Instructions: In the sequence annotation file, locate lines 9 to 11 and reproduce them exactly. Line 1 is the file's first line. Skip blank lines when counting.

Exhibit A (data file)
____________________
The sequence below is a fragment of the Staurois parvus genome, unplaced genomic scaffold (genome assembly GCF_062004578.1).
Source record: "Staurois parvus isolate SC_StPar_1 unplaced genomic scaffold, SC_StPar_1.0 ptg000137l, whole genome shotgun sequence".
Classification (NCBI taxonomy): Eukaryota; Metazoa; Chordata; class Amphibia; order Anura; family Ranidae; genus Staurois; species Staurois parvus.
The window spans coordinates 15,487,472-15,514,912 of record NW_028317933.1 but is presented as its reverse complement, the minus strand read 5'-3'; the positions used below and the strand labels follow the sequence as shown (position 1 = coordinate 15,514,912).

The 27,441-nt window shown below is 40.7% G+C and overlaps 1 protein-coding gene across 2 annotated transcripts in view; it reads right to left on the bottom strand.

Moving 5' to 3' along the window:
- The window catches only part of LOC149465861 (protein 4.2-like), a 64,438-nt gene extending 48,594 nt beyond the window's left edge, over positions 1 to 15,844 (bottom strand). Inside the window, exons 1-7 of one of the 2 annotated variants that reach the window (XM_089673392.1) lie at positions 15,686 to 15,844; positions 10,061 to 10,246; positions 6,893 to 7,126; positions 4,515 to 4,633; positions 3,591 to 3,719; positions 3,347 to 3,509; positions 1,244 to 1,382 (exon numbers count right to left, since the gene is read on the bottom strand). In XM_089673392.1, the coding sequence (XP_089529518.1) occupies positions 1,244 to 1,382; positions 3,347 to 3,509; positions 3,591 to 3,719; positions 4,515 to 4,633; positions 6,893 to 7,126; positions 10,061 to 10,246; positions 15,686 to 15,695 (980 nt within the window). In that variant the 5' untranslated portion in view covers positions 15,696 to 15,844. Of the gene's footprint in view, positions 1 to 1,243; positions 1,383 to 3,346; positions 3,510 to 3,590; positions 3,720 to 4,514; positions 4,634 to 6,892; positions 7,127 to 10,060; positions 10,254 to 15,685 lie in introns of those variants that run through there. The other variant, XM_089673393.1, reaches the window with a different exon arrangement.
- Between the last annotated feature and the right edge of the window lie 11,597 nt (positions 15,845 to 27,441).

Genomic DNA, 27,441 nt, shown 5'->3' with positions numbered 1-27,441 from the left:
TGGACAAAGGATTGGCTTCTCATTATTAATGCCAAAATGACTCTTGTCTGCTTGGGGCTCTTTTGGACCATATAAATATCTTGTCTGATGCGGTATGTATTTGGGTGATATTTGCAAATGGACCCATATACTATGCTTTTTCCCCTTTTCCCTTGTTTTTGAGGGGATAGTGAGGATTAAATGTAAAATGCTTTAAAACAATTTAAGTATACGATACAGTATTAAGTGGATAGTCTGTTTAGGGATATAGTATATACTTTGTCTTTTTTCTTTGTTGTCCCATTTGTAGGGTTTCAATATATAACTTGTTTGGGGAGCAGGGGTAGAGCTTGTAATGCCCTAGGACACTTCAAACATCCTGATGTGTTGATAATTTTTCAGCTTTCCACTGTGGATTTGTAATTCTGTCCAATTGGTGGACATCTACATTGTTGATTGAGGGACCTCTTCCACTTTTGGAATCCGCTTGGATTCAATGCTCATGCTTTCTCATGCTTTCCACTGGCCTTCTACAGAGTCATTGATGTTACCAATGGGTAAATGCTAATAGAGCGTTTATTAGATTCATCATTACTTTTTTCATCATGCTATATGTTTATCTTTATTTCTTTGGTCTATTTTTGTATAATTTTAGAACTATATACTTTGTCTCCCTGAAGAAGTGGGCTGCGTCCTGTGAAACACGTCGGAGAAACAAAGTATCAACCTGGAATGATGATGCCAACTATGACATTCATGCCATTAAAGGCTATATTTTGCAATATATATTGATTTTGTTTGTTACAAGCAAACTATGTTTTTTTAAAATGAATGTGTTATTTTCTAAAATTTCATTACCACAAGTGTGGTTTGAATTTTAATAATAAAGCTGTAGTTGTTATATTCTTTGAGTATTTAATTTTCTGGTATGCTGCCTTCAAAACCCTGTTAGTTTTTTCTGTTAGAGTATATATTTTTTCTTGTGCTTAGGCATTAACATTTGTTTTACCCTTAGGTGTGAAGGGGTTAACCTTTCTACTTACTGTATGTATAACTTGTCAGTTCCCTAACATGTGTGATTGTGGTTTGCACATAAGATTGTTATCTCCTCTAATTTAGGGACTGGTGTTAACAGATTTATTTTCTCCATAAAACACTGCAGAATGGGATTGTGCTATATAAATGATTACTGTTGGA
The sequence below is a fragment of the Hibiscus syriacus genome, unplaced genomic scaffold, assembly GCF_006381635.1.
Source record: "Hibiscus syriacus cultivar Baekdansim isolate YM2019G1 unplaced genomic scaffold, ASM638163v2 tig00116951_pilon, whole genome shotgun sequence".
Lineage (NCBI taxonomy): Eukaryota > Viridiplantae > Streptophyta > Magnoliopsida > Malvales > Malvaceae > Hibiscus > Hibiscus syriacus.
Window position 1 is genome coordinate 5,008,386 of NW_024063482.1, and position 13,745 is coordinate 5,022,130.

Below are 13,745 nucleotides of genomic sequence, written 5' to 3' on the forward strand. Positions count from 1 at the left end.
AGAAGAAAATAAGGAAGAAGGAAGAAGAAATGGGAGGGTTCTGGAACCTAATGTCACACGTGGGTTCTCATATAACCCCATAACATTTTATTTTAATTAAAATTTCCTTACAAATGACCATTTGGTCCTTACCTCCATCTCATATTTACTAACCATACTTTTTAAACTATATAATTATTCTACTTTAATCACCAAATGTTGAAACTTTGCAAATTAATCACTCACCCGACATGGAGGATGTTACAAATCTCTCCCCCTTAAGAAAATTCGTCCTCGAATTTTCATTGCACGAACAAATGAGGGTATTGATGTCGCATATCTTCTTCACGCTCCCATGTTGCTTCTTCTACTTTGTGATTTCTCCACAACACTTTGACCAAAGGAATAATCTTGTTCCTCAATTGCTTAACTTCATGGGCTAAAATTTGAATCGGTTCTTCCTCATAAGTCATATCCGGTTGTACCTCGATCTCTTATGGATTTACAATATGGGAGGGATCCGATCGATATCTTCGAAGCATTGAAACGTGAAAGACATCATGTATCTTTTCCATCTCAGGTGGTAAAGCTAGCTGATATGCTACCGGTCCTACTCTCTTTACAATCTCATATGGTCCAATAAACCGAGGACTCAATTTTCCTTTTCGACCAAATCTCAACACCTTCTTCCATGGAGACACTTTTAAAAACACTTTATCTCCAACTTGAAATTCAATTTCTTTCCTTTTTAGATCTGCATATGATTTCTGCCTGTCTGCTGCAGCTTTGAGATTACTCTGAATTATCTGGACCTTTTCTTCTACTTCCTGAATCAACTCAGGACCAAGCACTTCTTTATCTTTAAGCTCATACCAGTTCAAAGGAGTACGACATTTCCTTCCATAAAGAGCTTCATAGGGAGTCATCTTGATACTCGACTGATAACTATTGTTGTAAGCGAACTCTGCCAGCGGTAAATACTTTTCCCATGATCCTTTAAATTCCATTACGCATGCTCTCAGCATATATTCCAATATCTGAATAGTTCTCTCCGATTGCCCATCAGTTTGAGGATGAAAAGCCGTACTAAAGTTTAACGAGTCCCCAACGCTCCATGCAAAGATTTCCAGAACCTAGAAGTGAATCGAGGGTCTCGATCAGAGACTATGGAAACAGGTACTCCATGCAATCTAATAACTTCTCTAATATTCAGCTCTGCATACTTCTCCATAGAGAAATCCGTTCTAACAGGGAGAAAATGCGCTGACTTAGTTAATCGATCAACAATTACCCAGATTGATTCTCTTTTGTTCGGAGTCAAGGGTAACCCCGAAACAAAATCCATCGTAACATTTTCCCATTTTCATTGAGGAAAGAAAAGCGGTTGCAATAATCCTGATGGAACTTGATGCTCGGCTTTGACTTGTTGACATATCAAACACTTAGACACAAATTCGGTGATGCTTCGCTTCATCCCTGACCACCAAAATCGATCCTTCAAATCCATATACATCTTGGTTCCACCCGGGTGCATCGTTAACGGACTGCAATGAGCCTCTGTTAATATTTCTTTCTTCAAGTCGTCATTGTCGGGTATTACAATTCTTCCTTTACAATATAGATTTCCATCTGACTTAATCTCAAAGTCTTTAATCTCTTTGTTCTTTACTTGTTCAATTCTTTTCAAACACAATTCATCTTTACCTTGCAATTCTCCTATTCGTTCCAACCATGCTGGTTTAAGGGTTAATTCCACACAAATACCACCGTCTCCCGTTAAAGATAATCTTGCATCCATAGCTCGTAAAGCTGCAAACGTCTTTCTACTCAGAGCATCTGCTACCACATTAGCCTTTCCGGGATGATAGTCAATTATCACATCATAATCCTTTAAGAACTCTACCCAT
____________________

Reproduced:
Genomic DNA, 27,441 nt, shown 5'->3' with positions numbered 1-27,441 from the left:
TGGACAAAGGATTGGCTTCTCATTATTAATGCCAAAATGACTCTTGTCTGCTTGGGGCTCTTTTGGACCATATAAATATCTTGTCTGATGCGGTATGTATTTGGGTGATATTTGCAAATGGACCCATATACTATGCTTTTTCCCCTTTTCCCTTGTTTTTGAGGGGATAGTGAGGATTAAATGTAAAATGCTTTAAAACAATTTAAGTATACGATACAGTATTAAGTGGATAGTCTGTTTAGGGATATAGTATATACTTTGTCTTTTTTCTTTGTTGTCCCATTTGTAGGGTTTCAATATATAACTTGTTTGGGGAGCAGGGGTAGAGCTTGTAATGCCCTAGGACACTTCAAACATCCTGATGTGTTGATAATTTTTCAGCTTTCCACTGTGGATTTGTAATTCTGTCCAATTGGTGGACATCTACATTGTTGATTGAGGGACCTCTTCCACTTTTGGAATCCGCTTGGATTCAATGCTCATGCTTTCTCATGCTTTCCACTGGCCTTCTACAGAGTCATTGATGTTACCAATGGGTAAATGCTAATAGAGCGTTTATTAGATTCATCATTACTTTTTTCATCATGCTATATGTTTATCTTTATTTCTTTGGTCTATTTTTGTATAATTTTAGAACTATATACTTTGTCTCCCTGAAGAAGTGGGCTGCGTCCTGTGAAACACGTCGGAGAAACAAAGTATCAACCTGGAATGATGATGCCAACTATGACATTCATGCCATTAAAGGCTATATTTTGCAATATATATTGATTTTGTTTGTTACAAGCAAACTATGTTTTTTTAAAATGAATGTGTTATTTTCTAAAATTTCATTACCACAAGTGTGGTTTGAATTTTAATAATAAAGCTGTAGTTGTTATATTCTTTGAGTATTTAATTTTCTGGTATGCTGCCTTCAAAACCCTGTTAGTTTTTTCTGTTAGAGTATATATTTTTTCTTGTGCTTAGGCATTAACATTTGTTTTACCCTTAGGTGTGAAGGGGTTAACCTTTCTACTTACTGTATGTATAACTTGTCAGTTCCCTAACATGTGTGATTGTGGTTTGCACATAAGATTGTTATCTCCTCTAATTTAGGGACTGGTGTTAACAGATTTATTTTCTCCATAAAACACTGCAGAATGGGATTGTGCTATATAAATGATTACTGTTGGA
The sequence below is a fragment of the Hibiscus syriacus genome, unplaced genomic scaffold, assembly GCF_006381635.1.